This weeks Torah Portion is from Genesis 23-25 dealing with the end of Sarah’s life and Abraham’s servant finding a wife for Isaac. Here are my notes as we apply God’s word to our lives.
James 1:2-8, 2 My brethren, count it all joy when you fall into various trials, 3 knowing that the testing of your faith produces [a]patience. 4 But let patience have its perfect work, that you may be [b]perfect and complete, lacking nothing. 5 If any of you lacks wisdom, let him ask of God, who gives to all liberally and without reproach, and it will be given to him. 6 But let him ask in faith, with no doubting, for he who doubts is like a wave of the sea driven and tossed by the wind. 7 For let not that man suppose that he will receive anything from the Lord; 8 he is a double-minded man, unstable in all his ways.
Genesis 23:1, “Now Sarah’s life was 127 years—the years of Sarah’s life.”
Why does the Torah repeat itself in this passage? The Torah repeats the phrase “the years of Sarah’s life” to teach us that the years of her life “were equal in goodness.”
“Although Sarah experienced difficult years during her lifetime, she paid them no attention, but accepted everything graciously and with good cheer—the bad along with the good. This is what Rashi means by ‘equal in goodness’—even the bad she accepted lovingly”
- Sarah was barren
- She was held captive by Abimelech and Pharoah
In Hebrew thinking when experiencing good news or bad news this is the prayer:
“Blessed are you Hashem our God, King of the universe, who is good and who bestows good.” Upon receiving terrible news, like the death of a loved one, we say, “Blessed are you Hashem our God, King of the universe, who is the true Judge.”
This is what Job teaches us, , “The Lord gave and the Lord has taken away, blessed be the name of the Lord” (Job 1:21/ESV).
In the book of Job we learn that Satan wanted Job to lose everything. But to Job God was His everything!
Although Sarah had a significant amount of difficulty in her life, she accepted everything that happened with joy because she believed in God’s goodness and sovereignty. The Apostle and Rabbi Paul, who suffered greatly for Messiah’s sake, also knew this secret. Absolute joy rests on the belief that “all things work together for good to those who love God, and who are the called according to His purpose. (Rom 8:28/NKJV). If, like Sarah and Paul, we sincerely believe this, then we will also live a positive, joyous, faith-filled life worth emulating. Then it will be said of us like it was of Sarah, that all our years were equal in goodness.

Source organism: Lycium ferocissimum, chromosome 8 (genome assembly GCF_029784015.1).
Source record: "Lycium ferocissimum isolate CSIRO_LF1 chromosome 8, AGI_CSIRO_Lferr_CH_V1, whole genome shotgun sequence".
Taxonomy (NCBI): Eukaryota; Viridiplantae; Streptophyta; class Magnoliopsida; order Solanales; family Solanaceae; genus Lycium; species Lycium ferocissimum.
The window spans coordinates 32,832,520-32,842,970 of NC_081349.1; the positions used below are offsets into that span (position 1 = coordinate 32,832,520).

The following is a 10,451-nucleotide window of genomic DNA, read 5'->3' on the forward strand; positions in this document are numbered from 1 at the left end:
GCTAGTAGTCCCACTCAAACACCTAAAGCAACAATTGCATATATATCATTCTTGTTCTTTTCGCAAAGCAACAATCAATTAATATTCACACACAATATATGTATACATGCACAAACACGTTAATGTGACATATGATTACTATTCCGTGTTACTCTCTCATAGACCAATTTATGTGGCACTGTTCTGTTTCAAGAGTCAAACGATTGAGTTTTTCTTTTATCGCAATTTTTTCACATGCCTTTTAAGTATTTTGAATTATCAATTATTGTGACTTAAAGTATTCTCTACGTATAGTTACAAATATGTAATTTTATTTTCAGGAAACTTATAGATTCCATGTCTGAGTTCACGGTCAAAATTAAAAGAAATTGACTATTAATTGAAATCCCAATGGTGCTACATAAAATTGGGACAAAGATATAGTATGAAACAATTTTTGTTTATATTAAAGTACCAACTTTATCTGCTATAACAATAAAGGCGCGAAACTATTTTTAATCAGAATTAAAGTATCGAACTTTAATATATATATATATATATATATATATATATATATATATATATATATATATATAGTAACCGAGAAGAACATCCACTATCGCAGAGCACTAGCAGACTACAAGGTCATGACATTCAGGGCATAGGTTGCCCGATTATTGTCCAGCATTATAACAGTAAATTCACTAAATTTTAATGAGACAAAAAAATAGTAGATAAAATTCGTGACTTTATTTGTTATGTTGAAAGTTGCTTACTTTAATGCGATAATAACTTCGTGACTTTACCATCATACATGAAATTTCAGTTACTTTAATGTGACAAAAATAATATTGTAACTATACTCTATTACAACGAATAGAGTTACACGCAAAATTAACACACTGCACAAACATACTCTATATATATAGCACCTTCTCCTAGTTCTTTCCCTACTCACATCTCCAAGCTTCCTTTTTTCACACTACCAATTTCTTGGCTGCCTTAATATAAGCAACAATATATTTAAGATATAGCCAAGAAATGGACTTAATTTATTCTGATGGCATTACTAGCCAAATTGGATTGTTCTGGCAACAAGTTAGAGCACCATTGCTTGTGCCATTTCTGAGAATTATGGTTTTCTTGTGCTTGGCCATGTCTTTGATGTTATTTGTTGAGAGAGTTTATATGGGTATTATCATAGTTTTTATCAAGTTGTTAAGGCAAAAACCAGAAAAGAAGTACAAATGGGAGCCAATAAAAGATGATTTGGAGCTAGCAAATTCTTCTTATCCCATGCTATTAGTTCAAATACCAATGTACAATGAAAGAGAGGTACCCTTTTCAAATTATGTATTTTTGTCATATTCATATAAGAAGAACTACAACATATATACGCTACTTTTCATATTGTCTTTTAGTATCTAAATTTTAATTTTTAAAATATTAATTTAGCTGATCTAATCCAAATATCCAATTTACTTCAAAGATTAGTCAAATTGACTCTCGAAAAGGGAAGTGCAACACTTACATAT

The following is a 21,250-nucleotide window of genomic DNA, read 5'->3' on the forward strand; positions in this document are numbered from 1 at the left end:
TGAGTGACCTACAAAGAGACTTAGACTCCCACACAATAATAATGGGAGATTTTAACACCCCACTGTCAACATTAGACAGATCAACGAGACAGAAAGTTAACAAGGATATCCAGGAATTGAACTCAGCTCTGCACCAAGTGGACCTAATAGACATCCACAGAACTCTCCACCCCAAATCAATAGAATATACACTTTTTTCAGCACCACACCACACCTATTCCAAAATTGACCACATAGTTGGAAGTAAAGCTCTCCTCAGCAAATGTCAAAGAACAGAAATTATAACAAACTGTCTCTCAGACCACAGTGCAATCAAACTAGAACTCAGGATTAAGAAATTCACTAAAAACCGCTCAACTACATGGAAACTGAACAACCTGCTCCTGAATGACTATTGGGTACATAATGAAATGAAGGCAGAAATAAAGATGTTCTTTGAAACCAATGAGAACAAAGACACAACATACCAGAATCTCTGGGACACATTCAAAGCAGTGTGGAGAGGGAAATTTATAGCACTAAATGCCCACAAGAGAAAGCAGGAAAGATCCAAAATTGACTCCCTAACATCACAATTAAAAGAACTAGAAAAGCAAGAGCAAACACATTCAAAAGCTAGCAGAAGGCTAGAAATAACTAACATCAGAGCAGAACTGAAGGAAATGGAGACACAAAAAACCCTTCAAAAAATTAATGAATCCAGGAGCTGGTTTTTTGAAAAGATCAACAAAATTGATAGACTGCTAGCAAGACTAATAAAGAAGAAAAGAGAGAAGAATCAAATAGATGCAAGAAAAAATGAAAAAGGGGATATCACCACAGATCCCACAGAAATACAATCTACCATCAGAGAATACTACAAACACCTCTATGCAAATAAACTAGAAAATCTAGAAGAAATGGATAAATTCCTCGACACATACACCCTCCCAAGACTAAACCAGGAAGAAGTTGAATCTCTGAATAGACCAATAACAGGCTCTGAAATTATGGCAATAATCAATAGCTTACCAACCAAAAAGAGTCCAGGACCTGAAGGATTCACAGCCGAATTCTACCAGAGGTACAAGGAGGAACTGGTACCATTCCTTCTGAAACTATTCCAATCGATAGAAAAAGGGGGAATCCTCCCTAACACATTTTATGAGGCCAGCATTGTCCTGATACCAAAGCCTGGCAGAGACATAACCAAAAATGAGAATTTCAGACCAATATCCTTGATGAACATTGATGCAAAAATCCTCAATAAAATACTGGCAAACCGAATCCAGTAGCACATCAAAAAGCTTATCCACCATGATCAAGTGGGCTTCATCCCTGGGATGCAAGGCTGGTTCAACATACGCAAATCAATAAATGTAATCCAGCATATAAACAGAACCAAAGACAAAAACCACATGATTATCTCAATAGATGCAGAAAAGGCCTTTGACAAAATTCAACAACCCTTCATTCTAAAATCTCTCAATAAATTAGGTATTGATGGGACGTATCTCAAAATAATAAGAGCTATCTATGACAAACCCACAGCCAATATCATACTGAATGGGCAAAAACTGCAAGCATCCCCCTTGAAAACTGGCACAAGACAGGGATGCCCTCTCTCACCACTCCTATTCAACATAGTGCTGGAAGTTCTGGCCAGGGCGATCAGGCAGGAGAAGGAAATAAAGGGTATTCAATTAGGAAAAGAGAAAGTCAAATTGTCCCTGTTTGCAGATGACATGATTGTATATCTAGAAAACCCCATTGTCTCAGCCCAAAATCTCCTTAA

- Unlike Noah, who’s faith diminished at the end of His life. Abraham’s faith remained strong and vigorous.
- for long-term success (Gen 25:1-6). God’s people don’t retire from faithfulness.
- The Promise to Abraham for a child and land in Genesis 12 did not materialize until at the end of his life.
- God promised Abraham land, but in Genesis 23, we read that “Ephron’s field that is in Machpelah next to Mamre [that is, in Canaan] …was handed over to Abraham as a purchased possession” (vv. 17-18)
- The purchase we read about was only a tiny portion of Canaan (not the full promised possession). This moment was the beginning of the story rather than its conclusion.
- Abraham’s purchase of a cave to bury Sarah was a seed, a first fruits, a deposit of the promise of the fulfillment of the Promise Land.
- The name of the cave, “Machpelah” literally means double or double blessings.
Four Thousand years later The Gospel informs us, “And Joseph took the body and wrapped it in a clean linen cloth. And he laid it in his own new tomb, which he had cut in the rock” (Matt 27:59-60 emphasis added). Abraham and Joseph of Arimathea each invested themselves in acquiring a tomb. Abraham’s investment came to maturity nearly 500 years later when Joshua led the Children of Israel back into Canaan. The second tomb has brought both immediate and future blessings to the entire world. First, we experience newness of life by faith in the One who occupied Joseph’s tomb: “we were buried together with Him through immersion into death—in order that just as Messiah was raised from the dead by the glory of the Father, so we too might walk in newness of life” (Rom 6:4). And second, we have confident hope that our physical death will not be our end: “But now Messiah has been raised from the dead, the firstfruits of those who have fallen asleep. For since death came through a man, the resurrection of the dead also has come through a Man. For as in Adam all die, so also in Messiah will all be made alive” (1 Cor 15:20-22).